NORTHUMBRIA - Kunimeipa used to be home to Guari Patrol Post. In 1975 it was the most isolated government station in the Goilala.
But it has since been abandoned, and its brick buildings either gape windowless or have disintegrated into rubble.
When I discussed the reasons for, and the consequences of, this administrative desertion in a magazine, to my surprise the loudest response was criticism of my spelling of the word ‘Kunimeipa’.
I should, the critic said, have spelled it ‘Kunimaipa’ otherwise the ‘ei’ indicated the region had at one stage been under pre-1918 German administration when it very clearly had not.
Standardised spelling in Papua New Guinea. Now there’s a challenge.
So I checked out ‘Kunimeipa’. Konedobu still prefers ‘ai’ to ‘ei’. The Bereina Diocese, which only recently abandoned its mission station at nearby Kamulai, prefers ‘ei’ to ‘ai’.
And Anthony Morant, who writes the Goilala District Development Blog prefers ‘Gunimaipa’.
I too am confused and I am too confused and I cannot say who is right.
Anthony is the son of Moruana, perhaps one of the longest-serving interpreters at the Goilala sub-district headquarters at Tapini.
Moruana is someone I worked with.
Anthony, who took his father’s name for his surname, renders it as ‘Morant’.
Pronunciation moves closer if the ‘a’ at the end of Moruana is made silent and the ‘t’ at the end of Morant is also silent. But there remains a gap.
Confusion spreads further when an internet conversation with Agnes Mek reveals that her preferred spelling for the Konjiga clan which dominates a section of the Wahgi Valley near Banz is ‘Konjka’.
Then John Muke, also from that section of the Jiwaka, emails to ask if I knew his father Muke – also known as Mugo or Muka.
I did know him, and can even claim to have known him well.
But along with everyone else at Minj sub-district office I called him Muga.
And who is that can erase the many times Muke’s (or Muga-Mugo-Muka’s) name has been spelled wrongly in what are now historical government records?
Perhaps that is where some of the problems began? Is there a kiap who ever conducted a village census who cannot recall the occasional bewildered silence after he had called out a name from the census book?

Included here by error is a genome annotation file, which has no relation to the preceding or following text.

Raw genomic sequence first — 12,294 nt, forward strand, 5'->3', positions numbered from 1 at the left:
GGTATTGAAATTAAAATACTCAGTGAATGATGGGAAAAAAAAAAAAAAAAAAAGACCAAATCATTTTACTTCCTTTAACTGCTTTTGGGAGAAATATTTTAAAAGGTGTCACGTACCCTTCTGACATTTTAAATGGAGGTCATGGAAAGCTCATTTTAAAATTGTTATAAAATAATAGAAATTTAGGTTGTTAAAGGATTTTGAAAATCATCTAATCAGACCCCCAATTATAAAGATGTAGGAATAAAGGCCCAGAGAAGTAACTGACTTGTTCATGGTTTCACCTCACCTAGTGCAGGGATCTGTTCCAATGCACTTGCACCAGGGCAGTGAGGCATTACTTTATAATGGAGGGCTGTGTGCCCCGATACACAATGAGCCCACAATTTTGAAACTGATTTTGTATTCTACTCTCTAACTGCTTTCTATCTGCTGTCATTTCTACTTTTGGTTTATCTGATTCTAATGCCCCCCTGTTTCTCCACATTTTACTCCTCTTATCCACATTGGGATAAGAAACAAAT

There would be the tok-ples equivalent of ‘eh?’, heads would turn to the interpreter, the kiap would be asked to repeat his mutilation, there would be further discussion and then someone came up with the tok-ples equivalent of ‘got it’ and a man, at last correctly identified, would step forward with his family.
One problem was the inability of the English 26 letter alphabet to wrap itself around the phonetic demands of any number of PNG languages which either needed an additional letter, or many additional letters, to cover the twists of pronunciation.
Another problem was that a kiap’s individual ear could be kinked by his own Aussie or British accent while village people themselves were indulging their own dialectic curls.
An inevitable result is that a historian or researcher, studying old records in PNG, must be alert to shifts in contemporary spelling and pronunciation as well as misspelling and mispronunciation.
Perhaps this already adds to the fun in the same way as modern English speakers find records written in English almost 1,000 years ago almost completely indecipherable.
Footnote: The photo shows Muke (Muga-Muka-Mugo), who was a Councillor, wincing at the heat generated by a bonfire of spears and other weapons that in 1972, and with his help, was lit in Minj market place in an effort to end hostilities between his Tangilka clan and neighbouring Kambilikas. [First printed in The Northumbrian Kiap]